Finally, James has the opportunity to walk a similar path. Likely for the first time.
Think about it: James always has been well-regarded. Admired and liked. When Jordan was a high school sophomore, he was cut from his varsity basketball squad; when James was a prep junior, he was celebrated on the cover of Sports Illustrated as "The Chosen One." Without the help of haters and doubters, James has earned NBA Rookie of the Year honors, made six All-Star teams and been named MVP in back-to-back seasons. Jay-Z loves him. Warren Buffet loves him. In consecutive playoff flameouts, James didn't play as though he had something to prove because he's never had something to prove.
Now he does.
Barkley called James joining Dwyane Wade and Chris Bosh in Miami "a punk" move. Likewise, Orlando general manager Otis Smith questioned James' competitiveness. In a pair of passive-aggressive slaps, Jordan and Magic Johnson said they were too busy trying to defeat their rivals to consider joining forces with them. Numerous pundits and writers blasted James for "The Decision." A jeering billboard put up just minutes from his Akron, Ohio, estate reads WELCOME
HOME LEBRON HOW DOES IT FEEL TO BE A SIDEKICK?
Add it up, and that's a great big cooler of Haterade, just waiting to be guzzled. James seems to be taking his initial sips. Earlier this summer, he tweeted that he's taking "mental notes" of everyone who has dissed him. A Nixonian enemies list! That's a start. Not quite Uma Thurman in "Kill Bill," or Gilbert Arenas vowing to punish every team that passed on him in the draft. But promising, nonetheless.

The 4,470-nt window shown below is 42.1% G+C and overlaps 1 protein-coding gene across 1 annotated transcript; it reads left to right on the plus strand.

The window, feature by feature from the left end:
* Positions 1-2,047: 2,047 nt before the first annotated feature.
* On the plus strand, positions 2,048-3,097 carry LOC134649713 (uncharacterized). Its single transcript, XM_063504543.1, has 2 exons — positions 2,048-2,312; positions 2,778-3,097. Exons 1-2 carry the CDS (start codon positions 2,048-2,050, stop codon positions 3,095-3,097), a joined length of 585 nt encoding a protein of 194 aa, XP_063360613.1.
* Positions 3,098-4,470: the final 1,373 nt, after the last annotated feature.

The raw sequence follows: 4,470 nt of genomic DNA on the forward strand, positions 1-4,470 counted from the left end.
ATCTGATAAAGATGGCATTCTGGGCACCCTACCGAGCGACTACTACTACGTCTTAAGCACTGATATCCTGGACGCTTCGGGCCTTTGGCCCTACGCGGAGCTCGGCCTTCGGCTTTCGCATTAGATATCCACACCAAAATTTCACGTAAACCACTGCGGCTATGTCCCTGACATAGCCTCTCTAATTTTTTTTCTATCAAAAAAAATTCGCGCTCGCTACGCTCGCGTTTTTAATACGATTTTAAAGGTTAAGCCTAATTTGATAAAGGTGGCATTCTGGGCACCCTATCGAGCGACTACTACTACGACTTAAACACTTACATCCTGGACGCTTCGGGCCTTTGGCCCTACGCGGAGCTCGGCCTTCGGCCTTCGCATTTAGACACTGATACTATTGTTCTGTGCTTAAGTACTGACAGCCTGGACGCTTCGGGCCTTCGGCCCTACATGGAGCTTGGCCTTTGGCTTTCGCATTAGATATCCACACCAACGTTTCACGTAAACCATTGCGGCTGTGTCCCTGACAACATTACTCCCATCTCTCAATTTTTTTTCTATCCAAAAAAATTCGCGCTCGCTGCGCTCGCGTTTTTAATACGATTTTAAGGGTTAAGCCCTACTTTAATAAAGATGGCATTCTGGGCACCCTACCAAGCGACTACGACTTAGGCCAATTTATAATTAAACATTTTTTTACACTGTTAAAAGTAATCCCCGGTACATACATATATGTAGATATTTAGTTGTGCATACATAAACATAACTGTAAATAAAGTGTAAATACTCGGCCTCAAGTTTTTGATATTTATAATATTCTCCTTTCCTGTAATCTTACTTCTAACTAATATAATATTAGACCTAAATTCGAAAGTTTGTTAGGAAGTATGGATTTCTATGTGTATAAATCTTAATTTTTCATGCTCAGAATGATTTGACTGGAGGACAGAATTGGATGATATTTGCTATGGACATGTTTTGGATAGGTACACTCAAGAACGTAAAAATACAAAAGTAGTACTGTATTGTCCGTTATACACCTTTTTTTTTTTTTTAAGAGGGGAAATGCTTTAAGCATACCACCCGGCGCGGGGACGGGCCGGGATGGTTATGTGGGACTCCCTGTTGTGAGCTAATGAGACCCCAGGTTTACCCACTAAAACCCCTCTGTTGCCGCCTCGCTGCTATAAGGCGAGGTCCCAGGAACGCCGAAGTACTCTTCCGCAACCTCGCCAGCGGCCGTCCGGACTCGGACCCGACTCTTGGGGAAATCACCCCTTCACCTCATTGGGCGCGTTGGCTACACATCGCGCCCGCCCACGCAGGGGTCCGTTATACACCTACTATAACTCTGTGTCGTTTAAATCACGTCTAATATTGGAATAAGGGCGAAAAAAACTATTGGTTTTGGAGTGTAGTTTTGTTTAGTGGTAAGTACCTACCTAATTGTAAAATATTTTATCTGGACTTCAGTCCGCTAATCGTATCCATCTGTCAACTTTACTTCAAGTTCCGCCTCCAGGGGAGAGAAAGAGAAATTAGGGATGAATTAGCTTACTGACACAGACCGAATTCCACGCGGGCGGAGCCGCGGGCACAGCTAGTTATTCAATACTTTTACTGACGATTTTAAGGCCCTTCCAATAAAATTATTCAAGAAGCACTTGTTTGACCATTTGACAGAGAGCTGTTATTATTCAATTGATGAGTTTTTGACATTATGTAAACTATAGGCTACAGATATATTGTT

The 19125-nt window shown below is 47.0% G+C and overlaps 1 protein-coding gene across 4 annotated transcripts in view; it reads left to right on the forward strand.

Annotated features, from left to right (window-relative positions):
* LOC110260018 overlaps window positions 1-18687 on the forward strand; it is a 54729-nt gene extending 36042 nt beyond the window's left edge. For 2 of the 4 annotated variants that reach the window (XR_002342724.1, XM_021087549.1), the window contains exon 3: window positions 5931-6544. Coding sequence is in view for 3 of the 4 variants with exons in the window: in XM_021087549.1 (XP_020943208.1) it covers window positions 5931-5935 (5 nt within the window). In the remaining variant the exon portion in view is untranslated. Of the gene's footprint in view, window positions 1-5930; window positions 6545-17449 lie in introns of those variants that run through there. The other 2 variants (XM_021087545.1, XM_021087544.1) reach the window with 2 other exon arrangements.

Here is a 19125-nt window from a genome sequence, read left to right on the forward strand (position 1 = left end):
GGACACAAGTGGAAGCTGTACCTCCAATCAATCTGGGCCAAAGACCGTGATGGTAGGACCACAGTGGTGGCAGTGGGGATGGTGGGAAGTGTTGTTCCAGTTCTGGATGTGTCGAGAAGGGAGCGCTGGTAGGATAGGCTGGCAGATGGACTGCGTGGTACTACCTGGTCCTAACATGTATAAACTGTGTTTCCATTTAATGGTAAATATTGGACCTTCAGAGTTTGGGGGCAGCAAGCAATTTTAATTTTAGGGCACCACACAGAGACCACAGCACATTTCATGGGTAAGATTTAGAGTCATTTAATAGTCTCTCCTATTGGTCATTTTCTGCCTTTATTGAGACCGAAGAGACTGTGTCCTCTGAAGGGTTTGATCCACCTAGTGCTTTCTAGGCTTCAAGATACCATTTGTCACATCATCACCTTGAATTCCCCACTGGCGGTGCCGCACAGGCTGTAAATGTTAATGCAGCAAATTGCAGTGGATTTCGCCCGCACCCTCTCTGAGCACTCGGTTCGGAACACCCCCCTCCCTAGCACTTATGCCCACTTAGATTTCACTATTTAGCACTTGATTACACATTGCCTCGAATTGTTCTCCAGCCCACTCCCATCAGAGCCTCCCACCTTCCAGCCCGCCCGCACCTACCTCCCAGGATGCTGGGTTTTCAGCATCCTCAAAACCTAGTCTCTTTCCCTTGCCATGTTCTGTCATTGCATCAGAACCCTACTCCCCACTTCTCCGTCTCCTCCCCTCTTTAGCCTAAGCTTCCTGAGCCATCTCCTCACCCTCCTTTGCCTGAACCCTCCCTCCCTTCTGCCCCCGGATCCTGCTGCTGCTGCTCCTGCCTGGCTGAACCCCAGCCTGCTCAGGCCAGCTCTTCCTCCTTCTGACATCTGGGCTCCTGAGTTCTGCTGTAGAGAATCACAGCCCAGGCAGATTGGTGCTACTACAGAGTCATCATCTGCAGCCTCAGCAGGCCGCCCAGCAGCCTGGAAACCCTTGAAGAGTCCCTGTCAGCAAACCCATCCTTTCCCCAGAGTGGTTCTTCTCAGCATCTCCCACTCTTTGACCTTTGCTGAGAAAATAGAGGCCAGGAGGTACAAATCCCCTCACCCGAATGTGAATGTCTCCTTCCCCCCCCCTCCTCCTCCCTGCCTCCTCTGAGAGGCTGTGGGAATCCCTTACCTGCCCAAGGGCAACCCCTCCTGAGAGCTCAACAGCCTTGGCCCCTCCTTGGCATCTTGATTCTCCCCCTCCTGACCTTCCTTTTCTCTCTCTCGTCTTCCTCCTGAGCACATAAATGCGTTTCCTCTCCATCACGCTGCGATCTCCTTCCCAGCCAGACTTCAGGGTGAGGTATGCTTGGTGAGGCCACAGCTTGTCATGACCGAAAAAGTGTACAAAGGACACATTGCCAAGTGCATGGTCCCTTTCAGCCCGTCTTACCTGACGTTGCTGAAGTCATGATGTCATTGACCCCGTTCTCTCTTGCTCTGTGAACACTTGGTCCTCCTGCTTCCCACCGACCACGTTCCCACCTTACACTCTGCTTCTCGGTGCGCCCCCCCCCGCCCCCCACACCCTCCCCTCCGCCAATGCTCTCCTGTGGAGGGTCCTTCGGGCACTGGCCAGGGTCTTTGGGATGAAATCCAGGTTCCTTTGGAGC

Better still, James is now playing for Heat president Pat Riley -- not only a popular motivational speaker and author, but also an Emperor Palpatine-like master of using hate to one's advantage. At least in their own minds, Riley's grab-and-clutch, "force basketball" New York Knicks teams of the 1990s weren't hard-fouling hardwood bullies; they were persecuted underdogs, fighting the good fight against Jordan's pretty-boy, league-favored Bulls. Ditto for the mindset of Riley's late-1990s Heat clubs. And don't think Riles not coaching James and Co. doesn't mean he isn't practicing his dark art. Just last week, he lashed out at James' critics, telling them to "get a life."
|Heat president Pat Riley has never met a motivational ploy he didn't like.|
"I know one thing," Riley said. "We will show up and we will play games. And our team will be ready. And I think that's the way we can answer all the critics."
C'mon, LeBron. Answer the critics! Does James need an antagonistic chorus to spur him? Maybe not. But it can't hurt. If nothing else, it should keep him from being too happy. Too complacent. After all, he joined the Heat to team with friends Wade and Bosh. He has South Beach as a personal playground. He'll be suiting up in a sports town known for fan adoration and indifference, playing in front of crowds that wouldn't dream of throwing snowballs at Santa Claus, assuming it ever actually snowed in Miami. He's the biggest name on a team that's poised to be the first national sports bandwagon of the new decade, maybe the biggest video-game bandwagon team of all time. Without a bracing, refreshing blast of mean-spirited, uncalled-for, sports talk radio-style negativity, James could see his mojo dulled completely -- washed away in a warm tide of surf and sun, approval and acceptance.
Fortunately, that doesn't appear to be happening. James was booed at the ESPYS. He was booed at Carmelo Anthony's wedding. Poke around YouTube, and you'll find an acoustic ditty that's the anti-LeBron equivalent of "Blowin' in the Wind" -- that is, if Bob Dylan were a funny, foulmouthed Cleveland sports fan. The ill regard makes James fortunate, more than anyone realizes. His Q score may be down, but his odds of winning are inching up. Indeed, if Miami captures an NBA title, James might have only one thing left to do.
Go though his enemies list. And send everyone flowers. Plus jerseys and lighters.
Patrick Hruby is a freelance writer and ESPN.com contributor. Contact him at PatrickHruby.net.